Gay Marriage Revisited - 5th March 2012

 

The Gay Marriage debate has exploded onto the national agenda with the intervention of Cardinal Obrien on behalf of the Roman Catholic Church in an interview in the Sunday Telegraph when he said that such action by our government would bring shame on our nation. I found his argument confusing and I simply did not understand his point when he likened allowing gay marriage to the reintroduction of slavery. When I heard him interviewed on the radio on Monday morning he appeared strangely inarticulate.

His only arguments seemed to be first, marriage has always been between a man and a woman so we have no right to change that. Second, that all the teachings of Jesus are against it. Third, that the International Convention on Human Rights defines marriage as between a man and a Woman. I’ll take each in turn: First, ‘it’s always been like that’ is never a strong argument, on the contrary, it is a refusal to argue, it is a mindless put-down, an unwillingness to engage in the debate for and against a particular proposition. Second, the Cardinal referring us to the teachings of Jesus on the subject is particularly revealing because -as anyone who has read the Gospels will know- Jesus had nothing to say about the issue whatsoever. It is extraordinary that the Church has made so much of something on which Jesus remained absolutely silent. Third, I think anyone who prays in their aid the International Declaration of Human Rights is clearly on a losing wicket: we really have had quite enough of daft human rights declarations rammed down our throats.

Whilst it is only last week that the debate was at the forefront of the nation’s attention, the arguments have been chugging along nicely in the New Forest since last October when I wrote about the issue in this column. Ever since, I have received a steady stream of letters and emails outraged at the stance that I took. Almost exclusively these have attacked my ‘liberal’ and permissive opinion, and have sought to correct me by referring me to passages in the Bible. Of course, it is entirely my own fault because, in my article back in October, I myself went back to Scripture to show that Christian resistance to gay marriage in particular and homosexuality in general, was based on a misunderstanding. I had no business to do so. Even as a Bible believing Christian, it is no place of mine as an elected representative, to tell other Christians what to believe. Having reflected on it, I now think that it was not proper for me to, in effect, enter into a restricted dialogue with a Christian subset of my constituents about what we believe. A Member of Parliament has to represent the interests of all his constituents whatever their religious beliefs. I think I was right to draw attention to the fact that Christians do not speak with one voice on the issue of gay marriage, but wrong to enter into the argument between those Christians and myself.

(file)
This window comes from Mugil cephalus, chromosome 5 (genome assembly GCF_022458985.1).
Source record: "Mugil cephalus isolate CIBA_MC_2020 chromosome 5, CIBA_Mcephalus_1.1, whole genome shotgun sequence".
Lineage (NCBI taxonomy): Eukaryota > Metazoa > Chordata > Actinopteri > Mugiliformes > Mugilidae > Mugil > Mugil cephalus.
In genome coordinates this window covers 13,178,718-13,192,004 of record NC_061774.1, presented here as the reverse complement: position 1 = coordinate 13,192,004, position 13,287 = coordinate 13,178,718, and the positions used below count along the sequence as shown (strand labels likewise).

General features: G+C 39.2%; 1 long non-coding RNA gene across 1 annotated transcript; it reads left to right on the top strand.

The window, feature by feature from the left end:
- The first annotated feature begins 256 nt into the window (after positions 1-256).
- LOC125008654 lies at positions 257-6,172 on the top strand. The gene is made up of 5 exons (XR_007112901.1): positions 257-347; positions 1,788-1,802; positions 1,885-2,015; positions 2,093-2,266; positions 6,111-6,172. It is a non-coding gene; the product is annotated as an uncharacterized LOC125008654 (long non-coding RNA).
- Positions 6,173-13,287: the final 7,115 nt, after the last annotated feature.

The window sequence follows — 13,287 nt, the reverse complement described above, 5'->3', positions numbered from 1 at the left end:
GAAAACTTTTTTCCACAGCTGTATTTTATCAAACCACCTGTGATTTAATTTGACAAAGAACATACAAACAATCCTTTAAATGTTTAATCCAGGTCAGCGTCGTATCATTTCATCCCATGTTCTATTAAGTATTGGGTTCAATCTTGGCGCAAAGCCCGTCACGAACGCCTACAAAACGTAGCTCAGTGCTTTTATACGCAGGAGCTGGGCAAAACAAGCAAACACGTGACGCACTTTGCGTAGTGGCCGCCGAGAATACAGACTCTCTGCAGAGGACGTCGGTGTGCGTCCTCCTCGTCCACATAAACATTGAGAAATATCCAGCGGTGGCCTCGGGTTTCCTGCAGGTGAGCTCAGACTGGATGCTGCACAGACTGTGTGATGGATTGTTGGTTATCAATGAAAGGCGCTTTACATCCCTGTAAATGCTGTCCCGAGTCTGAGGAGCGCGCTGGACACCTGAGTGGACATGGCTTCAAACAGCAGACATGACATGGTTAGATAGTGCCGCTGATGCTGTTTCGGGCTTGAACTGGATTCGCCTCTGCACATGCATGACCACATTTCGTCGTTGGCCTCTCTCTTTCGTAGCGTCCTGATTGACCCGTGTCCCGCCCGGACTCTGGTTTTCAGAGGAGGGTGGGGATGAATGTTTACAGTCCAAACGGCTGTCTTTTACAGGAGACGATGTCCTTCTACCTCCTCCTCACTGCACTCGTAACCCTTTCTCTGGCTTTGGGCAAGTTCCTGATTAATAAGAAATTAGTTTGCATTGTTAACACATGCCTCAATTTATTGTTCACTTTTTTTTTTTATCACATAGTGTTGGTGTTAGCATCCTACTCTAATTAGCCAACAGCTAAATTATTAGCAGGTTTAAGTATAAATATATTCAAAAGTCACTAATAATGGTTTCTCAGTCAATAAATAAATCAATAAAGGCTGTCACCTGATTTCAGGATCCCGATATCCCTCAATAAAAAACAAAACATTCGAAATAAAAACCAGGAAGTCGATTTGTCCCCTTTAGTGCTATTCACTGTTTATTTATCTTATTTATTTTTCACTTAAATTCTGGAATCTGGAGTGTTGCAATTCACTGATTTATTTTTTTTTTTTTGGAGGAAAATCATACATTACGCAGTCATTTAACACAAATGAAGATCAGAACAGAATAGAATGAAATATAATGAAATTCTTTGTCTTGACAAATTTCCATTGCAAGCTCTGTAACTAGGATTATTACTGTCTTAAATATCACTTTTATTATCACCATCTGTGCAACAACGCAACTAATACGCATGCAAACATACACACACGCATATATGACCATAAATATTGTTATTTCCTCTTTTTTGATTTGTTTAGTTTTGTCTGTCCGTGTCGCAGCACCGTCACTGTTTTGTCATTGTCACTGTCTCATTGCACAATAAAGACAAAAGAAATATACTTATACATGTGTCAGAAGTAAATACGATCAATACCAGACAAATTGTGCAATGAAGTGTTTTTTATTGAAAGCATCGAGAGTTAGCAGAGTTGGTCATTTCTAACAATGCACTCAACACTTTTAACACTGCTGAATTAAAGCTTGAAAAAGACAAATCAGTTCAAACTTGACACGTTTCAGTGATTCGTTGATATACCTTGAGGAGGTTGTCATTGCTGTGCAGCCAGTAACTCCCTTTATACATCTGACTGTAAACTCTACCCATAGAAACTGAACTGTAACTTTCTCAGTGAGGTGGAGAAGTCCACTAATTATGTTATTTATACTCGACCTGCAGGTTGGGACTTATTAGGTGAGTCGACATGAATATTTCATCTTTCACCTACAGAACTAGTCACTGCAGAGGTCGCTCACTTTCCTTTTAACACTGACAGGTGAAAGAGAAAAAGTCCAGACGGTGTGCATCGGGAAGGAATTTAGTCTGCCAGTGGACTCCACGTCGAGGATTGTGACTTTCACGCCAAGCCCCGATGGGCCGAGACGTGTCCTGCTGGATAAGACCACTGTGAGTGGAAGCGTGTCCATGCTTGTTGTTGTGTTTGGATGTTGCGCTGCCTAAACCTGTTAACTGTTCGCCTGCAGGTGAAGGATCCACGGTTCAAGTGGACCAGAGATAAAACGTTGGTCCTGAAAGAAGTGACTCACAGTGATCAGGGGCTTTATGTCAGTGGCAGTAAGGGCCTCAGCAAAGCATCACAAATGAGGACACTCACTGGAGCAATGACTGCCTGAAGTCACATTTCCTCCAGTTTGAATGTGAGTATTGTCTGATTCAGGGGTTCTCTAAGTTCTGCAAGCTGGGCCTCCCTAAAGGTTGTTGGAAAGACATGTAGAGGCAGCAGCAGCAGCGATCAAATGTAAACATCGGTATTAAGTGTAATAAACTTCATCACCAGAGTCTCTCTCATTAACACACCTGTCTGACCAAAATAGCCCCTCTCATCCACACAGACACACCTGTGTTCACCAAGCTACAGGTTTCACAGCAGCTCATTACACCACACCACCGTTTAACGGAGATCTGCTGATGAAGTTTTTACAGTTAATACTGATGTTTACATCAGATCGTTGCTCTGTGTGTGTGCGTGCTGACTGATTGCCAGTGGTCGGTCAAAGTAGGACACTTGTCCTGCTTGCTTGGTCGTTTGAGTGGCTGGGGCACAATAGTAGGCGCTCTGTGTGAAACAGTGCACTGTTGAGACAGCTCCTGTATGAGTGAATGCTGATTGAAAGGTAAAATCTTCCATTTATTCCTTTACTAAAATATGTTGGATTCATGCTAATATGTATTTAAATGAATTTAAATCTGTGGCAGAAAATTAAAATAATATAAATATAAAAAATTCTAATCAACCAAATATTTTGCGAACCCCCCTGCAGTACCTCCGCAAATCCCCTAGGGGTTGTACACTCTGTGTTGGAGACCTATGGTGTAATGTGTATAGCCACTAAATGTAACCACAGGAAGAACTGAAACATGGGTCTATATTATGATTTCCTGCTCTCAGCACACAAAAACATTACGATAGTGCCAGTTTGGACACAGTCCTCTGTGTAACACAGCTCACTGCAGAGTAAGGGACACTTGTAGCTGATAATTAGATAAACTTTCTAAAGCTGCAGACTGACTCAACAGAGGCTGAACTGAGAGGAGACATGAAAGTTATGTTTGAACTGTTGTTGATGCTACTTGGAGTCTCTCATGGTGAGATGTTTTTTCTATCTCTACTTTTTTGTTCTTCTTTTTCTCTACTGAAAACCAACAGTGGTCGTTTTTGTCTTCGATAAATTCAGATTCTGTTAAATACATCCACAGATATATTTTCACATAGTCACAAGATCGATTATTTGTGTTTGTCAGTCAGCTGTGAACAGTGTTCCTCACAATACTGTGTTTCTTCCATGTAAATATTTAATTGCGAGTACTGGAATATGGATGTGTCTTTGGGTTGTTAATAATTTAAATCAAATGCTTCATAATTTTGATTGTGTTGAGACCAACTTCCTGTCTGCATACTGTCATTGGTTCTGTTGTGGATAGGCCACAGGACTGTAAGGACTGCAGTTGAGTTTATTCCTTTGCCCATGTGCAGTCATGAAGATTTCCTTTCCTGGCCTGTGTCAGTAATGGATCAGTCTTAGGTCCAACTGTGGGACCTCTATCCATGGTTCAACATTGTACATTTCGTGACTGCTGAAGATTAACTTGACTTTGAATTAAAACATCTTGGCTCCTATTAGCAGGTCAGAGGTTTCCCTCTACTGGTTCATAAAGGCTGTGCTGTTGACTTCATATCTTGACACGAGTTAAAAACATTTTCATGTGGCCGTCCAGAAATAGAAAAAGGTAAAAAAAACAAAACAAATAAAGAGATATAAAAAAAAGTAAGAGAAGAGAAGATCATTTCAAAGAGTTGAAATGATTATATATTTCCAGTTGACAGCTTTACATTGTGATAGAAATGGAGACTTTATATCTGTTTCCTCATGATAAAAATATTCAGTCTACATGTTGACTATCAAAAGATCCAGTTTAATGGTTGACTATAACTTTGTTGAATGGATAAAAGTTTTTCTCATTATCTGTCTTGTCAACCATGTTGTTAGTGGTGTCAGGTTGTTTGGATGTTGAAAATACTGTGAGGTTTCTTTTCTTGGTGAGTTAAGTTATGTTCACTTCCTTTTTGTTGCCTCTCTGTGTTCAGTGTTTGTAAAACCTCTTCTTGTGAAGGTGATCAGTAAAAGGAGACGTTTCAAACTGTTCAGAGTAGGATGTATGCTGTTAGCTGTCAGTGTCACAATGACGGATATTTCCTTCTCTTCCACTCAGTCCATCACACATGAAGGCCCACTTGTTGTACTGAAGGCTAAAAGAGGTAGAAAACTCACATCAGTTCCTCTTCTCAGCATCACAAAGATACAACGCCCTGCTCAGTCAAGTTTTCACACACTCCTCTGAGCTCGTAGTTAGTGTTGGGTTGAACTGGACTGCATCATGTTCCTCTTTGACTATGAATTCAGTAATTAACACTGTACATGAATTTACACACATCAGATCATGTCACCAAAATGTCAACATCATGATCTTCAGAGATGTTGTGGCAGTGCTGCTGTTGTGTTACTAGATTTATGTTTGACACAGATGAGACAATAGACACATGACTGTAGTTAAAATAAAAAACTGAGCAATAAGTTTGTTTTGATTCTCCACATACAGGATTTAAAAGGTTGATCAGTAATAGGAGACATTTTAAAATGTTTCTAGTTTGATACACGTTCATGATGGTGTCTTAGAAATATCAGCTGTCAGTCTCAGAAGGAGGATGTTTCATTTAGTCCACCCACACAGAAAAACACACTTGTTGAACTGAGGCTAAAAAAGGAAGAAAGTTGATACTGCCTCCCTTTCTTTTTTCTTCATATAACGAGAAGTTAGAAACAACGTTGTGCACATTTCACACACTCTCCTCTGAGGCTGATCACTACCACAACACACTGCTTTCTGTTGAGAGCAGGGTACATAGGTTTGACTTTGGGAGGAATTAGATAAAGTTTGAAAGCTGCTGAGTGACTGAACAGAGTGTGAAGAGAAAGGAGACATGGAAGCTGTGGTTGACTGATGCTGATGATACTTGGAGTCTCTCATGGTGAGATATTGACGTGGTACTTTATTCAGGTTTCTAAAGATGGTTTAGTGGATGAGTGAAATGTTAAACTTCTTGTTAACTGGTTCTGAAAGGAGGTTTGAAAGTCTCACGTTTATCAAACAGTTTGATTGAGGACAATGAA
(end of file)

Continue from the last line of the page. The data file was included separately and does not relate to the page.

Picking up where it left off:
The point is that the Church is entirely entitled to believe whatever it chooses to about marriage and is at liberty to adhere to those beliefs without interference. Marriage is not owned by the Church however, and is an institution that Parliament is at liberty to alter in line with the changing needs of society. Marriage is an institution that is entered into by people with different beliefs and none. The government, which acts on behalf of the whole nation, can change the definition of marriage for the benefit of gay couples without in any way interfering with what the Church continues to choose to believe about it. This is essentially a question of Liberty.   

When I was recently challenged on this subject at a village meeting in the Forest, I did not expect my reply to make me popular given the relatively elderly audience. I said that the Church needs to end its obsession with what other people get up to in bed, the fascination with which borders on fetish. I expected to be roundly booed but was astounded instead to receive vigorous applause.